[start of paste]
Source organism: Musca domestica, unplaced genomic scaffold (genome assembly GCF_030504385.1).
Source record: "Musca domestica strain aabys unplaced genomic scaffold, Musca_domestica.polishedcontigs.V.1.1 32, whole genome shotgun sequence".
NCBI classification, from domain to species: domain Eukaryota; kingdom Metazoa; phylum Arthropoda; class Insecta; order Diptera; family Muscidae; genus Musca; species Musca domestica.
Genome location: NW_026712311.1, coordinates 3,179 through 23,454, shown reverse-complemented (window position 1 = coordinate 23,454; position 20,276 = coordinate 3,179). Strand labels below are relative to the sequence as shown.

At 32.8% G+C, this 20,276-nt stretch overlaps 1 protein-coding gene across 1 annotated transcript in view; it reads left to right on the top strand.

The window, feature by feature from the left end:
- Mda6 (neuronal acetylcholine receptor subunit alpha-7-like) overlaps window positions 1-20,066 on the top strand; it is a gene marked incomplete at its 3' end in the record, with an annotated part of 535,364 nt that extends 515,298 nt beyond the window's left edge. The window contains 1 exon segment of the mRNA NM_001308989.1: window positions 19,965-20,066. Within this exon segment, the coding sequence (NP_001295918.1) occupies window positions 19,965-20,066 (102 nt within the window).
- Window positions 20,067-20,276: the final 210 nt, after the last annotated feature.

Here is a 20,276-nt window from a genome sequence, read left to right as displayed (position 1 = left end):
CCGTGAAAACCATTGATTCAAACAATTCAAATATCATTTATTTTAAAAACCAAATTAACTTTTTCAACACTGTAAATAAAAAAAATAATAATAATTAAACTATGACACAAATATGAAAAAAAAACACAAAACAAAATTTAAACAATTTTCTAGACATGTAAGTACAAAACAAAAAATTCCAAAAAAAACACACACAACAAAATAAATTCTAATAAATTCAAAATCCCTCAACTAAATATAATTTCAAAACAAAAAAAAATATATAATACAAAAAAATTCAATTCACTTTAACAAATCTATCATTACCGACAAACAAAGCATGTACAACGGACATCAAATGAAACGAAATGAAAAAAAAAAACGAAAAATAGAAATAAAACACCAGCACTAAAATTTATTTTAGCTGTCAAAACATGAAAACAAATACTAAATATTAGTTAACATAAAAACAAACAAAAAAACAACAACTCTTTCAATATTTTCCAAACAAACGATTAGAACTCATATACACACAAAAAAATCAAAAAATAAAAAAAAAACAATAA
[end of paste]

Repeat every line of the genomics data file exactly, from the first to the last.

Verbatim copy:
Source organism: Musca domestica, unplaced genomic scaffold (genome assembly GCF_030504385.1).
Source record: "Musca domestica strain aabys unplaced genomic scaffold, Musca_domestica.polishedcontigs.V.1.1 32, whole genome shotgun sequence".
NCBI classification, from domain to species: domain Eukaryota; kingdom Metazoa; phylum Arthropoda; class Insecta; order Diptera; family Muscidae; genus Musca; species Musca domestica.
Genome location: NW_026712311.1, coordinates 3,179 through 23,454, shown reverse-complemented (window position 1 = coordinate 23,454; position 20,276 = coordinate 3,179). Strand labels below are relative to the sequence as shown.

At 32.8% G+C, this 20,276-nt stretch overlaps 1 protein-coding gene across 1 annotated transcript in view; it reads left to right on the top strand.

The window, feature by feature from the left end:
- Mda6 (neuronal acetylcholine receptor subunit alpha-7-like) overlaps window positions 1-20,066 on the top strand; it is a gene marked incomplete at its 3' end in the record, with an annotated part of 535,364 nt that extends 515,298 nt beyond the window's left edge. The window contains 1 exon segment of the mRNA NM_001308989.1: window positions 19,965-20,066. Within this exon segment, the coding sequence (NP_001295918.1) occupies window positions 19,965-20,066 (102 nt within the window).
- Window positions 20,067-20,276: the final 210 nt, after the last annotated feature.

Here is a 20,276-nt window from a genome sequence, read left to right as displayed (position 1 = left end):
CCGTGAAAACCATTGATTCAAACAATTCAAATATCATTTATTTTAAAAACCAAATTAACTTTTTCAACACTGTAAATAAAAAAAATAATAATAATTAAACTATGACACAAATATGAAAAAAAAACACAAAACAAAATTTAAACAATTTTCTAGACATGTAAGTACAAAACAAAAAATTCCAAAAAAAACACACACAACAAAATAAATTCTAATAAATTCAAAATCCCTCAACTAAATATAATTTCAAAACAAAAAAAAATATATAATACAAAAAAATTCAATTCACTTTAACAAATCTATCATTACCGACAAACAAAGCATGTACAACGGACATCAAATGAAACGAAATGAAAAAAAAAAACGAAAAATAGAAATAAAACACCAGCACTAAAATTTATTTTAGCTGTCAAAACATGAAAACAAATACTAAATATTAGTTAACATAAAAACAAACAAAAAAACAACAACTCTTTCAATATTTTCCAAACAAACGATTAGAACTCATATACACACAAAAAAATCAAAAAATAAAAAAAAAACAATAA